Maureen Cummins, “The/rapist”

Right: title page of book. Left: Burnished aluminum box that houses the book.

Page 5, showing laser-cut hole boring through patient head-shot.

Page 10, showing headshot and typographical excerpt from Freeman textbook.

Page 2, showing headshot and decorative illustrations.

Page 1-4 fanned out for display.


Maureen Cummins (Bearsville, NY)

silkscreen on laser-cut aluminum plates
Edition of 40
16 pages
24” x 9” x 1” open
12” x 9” x 1″ closed

The/rapist is an investigation into the dark and gendered history of psychosurgery, as exemplified by the career of Doctor Walter Freeman (1895-1972), a professor of neurology who single-handedly popularized the pre-frontal lobotomy in America. Although he had no formal training in either surgery or psychology, Freeman drove ice picks through his patients’ eye sockets, rode around in a “lobotomobile,” and conducted a 1953 tour dubbed “Operation Ice-Pick,” all the while freely admitting that lobotomies created a “surgically induced childhood” with many “failed outcomes.”

It is a history which raises numerous questions about patients’ rights, the abuse of institutional power, and the disproportionate targeting of women. Of 3,500 or more patients that Freeman operated on, twice as many were female, many depressed or suicidal housewives.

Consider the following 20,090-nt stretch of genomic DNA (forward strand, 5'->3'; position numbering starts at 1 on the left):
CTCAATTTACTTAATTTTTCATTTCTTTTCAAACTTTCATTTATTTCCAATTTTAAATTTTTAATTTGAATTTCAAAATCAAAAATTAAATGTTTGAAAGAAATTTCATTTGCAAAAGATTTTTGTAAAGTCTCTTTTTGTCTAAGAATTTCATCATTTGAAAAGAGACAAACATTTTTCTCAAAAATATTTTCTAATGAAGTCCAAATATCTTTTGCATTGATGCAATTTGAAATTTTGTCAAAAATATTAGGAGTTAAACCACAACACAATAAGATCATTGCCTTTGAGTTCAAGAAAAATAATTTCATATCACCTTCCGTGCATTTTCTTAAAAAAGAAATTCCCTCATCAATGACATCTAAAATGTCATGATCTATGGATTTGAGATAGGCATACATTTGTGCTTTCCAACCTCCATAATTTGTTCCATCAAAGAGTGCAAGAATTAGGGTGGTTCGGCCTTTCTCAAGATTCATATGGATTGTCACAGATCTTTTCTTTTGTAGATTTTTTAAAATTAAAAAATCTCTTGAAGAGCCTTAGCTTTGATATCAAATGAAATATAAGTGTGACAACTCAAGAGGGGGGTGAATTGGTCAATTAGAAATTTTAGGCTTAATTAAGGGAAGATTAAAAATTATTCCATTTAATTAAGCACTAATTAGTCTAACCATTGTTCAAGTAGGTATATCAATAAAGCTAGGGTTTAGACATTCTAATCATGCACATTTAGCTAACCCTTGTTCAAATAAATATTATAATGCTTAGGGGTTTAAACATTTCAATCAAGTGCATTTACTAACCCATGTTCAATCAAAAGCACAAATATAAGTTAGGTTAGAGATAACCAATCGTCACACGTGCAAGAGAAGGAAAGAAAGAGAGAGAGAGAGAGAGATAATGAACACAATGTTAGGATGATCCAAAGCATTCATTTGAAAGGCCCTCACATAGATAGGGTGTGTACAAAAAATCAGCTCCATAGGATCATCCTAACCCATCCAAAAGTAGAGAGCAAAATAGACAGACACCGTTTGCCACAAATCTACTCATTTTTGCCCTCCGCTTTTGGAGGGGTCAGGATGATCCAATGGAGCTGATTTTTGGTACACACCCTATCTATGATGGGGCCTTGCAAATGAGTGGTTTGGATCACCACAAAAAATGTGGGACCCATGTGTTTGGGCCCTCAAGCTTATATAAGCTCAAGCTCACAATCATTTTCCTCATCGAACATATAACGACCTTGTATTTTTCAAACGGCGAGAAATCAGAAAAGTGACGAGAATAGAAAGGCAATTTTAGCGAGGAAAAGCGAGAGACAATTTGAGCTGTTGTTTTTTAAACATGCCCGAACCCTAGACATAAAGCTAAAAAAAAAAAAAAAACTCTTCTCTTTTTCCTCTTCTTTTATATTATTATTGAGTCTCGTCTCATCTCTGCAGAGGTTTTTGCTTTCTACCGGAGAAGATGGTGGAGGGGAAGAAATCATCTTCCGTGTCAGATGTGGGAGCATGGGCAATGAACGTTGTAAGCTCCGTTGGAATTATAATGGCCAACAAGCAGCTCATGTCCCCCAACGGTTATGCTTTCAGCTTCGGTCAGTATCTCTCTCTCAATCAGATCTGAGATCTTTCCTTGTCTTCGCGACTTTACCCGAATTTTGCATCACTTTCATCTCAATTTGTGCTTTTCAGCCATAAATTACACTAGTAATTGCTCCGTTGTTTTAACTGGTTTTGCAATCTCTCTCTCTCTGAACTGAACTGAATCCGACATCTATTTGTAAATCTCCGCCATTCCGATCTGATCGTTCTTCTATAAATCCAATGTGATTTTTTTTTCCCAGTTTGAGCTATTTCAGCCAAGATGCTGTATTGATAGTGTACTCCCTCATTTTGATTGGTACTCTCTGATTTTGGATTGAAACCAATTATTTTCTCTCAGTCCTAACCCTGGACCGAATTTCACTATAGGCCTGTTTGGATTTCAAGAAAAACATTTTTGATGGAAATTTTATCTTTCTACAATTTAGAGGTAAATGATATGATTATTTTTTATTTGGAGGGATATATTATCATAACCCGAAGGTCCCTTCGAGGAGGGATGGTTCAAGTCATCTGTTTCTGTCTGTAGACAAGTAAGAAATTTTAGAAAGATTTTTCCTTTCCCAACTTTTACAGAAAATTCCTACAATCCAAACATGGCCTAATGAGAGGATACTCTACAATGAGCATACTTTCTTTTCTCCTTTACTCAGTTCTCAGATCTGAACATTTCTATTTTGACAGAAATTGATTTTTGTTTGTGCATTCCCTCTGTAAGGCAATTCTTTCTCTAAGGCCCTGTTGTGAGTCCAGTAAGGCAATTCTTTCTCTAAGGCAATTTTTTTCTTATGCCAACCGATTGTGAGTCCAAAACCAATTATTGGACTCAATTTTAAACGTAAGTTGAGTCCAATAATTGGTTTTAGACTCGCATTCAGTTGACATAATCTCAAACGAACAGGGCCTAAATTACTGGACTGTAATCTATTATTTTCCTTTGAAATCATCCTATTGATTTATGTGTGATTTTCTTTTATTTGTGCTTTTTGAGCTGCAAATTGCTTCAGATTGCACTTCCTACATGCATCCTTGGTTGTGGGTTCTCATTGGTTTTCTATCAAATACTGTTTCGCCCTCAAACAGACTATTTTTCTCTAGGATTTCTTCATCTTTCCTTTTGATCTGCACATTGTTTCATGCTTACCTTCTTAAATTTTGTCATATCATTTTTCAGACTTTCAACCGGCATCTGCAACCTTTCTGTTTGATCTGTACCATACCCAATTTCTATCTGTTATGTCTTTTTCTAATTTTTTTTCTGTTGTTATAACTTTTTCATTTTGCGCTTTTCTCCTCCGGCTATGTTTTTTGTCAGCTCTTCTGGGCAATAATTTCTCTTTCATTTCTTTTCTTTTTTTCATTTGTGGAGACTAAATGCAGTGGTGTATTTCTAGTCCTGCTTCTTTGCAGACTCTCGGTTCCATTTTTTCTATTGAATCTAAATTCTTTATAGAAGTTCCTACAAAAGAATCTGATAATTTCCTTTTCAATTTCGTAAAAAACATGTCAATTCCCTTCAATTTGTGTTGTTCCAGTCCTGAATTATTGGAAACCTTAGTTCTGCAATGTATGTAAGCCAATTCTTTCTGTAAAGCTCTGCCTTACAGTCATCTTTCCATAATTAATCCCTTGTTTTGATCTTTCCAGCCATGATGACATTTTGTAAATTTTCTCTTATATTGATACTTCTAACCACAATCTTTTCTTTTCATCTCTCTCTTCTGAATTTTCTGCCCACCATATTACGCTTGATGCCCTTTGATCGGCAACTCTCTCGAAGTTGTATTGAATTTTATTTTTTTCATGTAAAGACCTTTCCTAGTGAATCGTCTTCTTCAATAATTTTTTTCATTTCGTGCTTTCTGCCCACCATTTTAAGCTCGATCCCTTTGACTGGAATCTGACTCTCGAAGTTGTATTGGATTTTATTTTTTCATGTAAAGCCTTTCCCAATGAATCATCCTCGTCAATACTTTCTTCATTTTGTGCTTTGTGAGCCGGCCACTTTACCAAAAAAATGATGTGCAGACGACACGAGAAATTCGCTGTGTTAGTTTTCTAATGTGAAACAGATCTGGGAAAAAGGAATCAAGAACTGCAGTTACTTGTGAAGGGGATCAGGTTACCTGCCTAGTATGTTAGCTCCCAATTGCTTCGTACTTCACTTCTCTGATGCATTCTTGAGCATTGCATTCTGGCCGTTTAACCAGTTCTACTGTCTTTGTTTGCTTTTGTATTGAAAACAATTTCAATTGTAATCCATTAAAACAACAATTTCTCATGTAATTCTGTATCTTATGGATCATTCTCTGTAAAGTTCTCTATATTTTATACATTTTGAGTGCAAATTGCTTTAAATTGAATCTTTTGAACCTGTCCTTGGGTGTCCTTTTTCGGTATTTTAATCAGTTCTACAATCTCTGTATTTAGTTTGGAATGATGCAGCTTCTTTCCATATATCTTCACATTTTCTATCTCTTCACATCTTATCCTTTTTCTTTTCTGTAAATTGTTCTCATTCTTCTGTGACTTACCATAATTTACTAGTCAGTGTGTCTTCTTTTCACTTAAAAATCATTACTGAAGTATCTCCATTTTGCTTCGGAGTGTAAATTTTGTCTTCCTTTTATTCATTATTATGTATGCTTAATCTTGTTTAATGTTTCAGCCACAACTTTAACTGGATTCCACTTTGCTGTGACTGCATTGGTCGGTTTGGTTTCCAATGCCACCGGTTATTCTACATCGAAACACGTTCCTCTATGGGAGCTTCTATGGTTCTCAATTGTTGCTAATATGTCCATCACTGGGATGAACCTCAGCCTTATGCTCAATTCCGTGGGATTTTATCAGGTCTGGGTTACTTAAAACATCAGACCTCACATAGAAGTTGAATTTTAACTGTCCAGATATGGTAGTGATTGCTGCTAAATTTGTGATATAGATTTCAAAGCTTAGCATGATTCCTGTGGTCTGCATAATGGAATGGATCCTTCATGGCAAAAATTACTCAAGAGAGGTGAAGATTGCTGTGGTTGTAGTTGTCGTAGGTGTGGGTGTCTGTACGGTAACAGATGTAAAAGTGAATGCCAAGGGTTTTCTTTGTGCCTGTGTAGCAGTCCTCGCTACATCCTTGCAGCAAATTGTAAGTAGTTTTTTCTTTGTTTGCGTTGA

In the opening pages of the book, Cummins uses physical rape as an analogy for neurological penetration, a form of sexualized violence that was perpetuated for decades in the name of medical progress. The concept is visually reinforced by a laser-cut hole that bores through the pages of the book, penetrating reproduced images of lobotomy patients’ heads and morphing the title “The Rapist” into “Therapist.” The headshots, before-and-after” photos used in Freeman’s textbook, are re-contextualized, with lines of typography serving as blindfolds, reclaiming for these women a measure of dignity, humanity, and anonymity. Throughout the book, the artist’s mordant sense of humor is in evidence: 19th century engravings illustrate the backsides of the plates, providing decorative and ironic counters to the subject matter, often—as with the moon, the sunburst and the encircling question marks—cleverly incorporating the holes. The name Freeman splits up into “Free Man,” while arrows, pointing fingers, images of Freeman’s ice picks, and excerpted notes and typography act as illustrations.